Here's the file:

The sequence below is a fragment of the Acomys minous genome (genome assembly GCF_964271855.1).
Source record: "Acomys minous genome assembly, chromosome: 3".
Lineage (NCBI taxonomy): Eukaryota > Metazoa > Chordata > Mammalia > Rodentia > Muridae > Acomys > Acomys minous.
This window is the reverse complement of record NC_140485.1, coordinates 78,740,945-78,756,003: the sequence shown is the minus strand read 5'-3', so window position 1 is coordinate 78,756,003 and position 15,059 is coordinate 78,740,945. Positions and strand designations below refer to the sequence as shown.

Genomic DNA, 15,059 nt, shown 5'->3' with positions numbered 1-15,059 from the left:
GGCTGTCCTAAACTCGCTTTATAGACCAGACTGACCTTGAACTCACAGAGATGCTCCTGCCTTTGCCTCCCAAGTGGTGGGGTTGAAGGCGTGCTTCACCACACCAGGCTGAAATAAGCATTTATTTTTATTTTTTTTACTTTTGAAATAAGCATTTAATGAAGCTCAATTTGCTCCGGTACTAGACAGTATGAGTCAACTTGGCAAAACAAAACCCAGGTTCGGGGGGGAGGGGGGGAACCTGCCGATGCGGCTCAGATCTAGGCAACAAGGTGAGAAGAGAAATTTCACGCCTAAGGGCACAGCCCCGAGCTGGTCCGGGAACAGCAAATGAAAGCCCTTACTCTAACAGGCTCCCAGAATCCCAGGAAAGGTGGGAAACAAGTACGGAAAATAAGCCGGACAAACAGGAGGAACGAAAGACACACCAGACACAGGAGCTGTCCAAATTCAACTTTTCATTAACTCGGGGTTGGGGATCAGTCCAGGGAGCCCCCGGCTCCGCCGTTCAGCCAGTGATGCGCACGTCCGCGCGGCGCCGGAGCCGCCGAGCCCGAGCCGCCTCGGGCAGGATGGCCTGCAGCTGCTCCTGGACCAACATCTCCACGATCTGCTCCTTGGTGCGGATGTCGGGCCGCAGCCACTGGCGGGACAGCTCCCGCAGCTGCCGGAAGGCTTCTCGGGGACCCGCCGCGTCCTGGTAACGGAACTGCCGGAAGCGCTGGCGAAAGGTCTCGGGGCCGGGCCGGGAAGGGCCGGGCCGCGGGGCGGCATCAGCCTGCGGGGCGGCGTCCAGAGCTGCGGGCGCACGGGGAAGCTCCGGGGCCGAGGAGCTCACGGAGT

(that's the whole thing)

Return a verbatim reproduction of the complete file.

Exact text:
The sequence below is a fragment of the Acomys minous genome (genome assembly GCF_964271855.1).
Source record: "Acomys minous genome assembly, chromosome: 3".
Lineage (NCBI taxonomy): Eukaryota > Metazoa > Chordata > Mammalia > Rodentia > Muridae > Acomys > Acomys minous.
This window is the reverse complement of record NC_140485.1, coordinates 78,740,945-78,756,003: the sequence shown is the minus strand read 5'-3', so window position 1 is coordinate 78,756,003 and position 15,059 is coordinate 78,740,945. Positions and strand designations below refer to the sequence as shown.

Genomic DNA, 15,059 nt, shown 5'->3' with positions numbered 1-15,059 from the left:
GGCTGTCCTAAACTCGCTTTATAGACCAGACTGACCTTGAACTCACAGAGATGCTCCTGCCTTTGCCTCCCAAGTGGTGGGGTTGAAGGCGTGCTTCACCACACCAGGCTGAAATAAGCATTTATTTTTATTTTTTTTACTTTTGAAATAAGCATTTAATGAAGCTCAATTTGCTCCGGTACTAGACAGTATGAGTCAACTTGGCAAAACAAAACCCAGGTTCGGGGGGGAGGGGGGGAACCTGCCGATGCGGCTCAGATCTAGGCAACAAGGTGAGAAGAGAAATTTCACGCCTAAGGGCACAGCCCCGAGCTGGTCCGGGAACAGCAAATGAAAGCCCTTACTCTAACAGGCTCCCAGAATCCCAGGAAAGGTGGGAAACAAGTACGGAAAATAAGCCGGACAAACAGGAGGAACGAAAGACACACCAGACACAGGAGCTGTCCAAATTCAACTTTTCATTAACTCGGGGTTGGGGATCAGTCCAGGGAGCCCCCGGCTCCGCCGTTCAGCCAGTGATGCGCACGTCCGCGCGGCGCCGGAGCCGCCGAGCCCGAGCCGCCTCGGGCAGGATGGCCTGCAGCTGCTCCTGGACCAACATCTCCACGATCTGCTCCTTGGTGCGGATGTCGGGCCGCAGCCACTGGCGGGACAGCTCCCGCAGCTGCCGGAAGGCTTCTCGGGGACCCGCCGCGTCCTGGTAACGGAACTGCCGGAAGCGCTGGCGAAAGGTCTCGGGGCCGGGCCGGGAAGGGCCGGGCCGCGGGGCGGCATCAGCCTGCGGGGCGGCGTCCAGAGCTGCGGGCGCACGGGGAAGCTCCGGGGCCGAGGAGCTCACGGAGT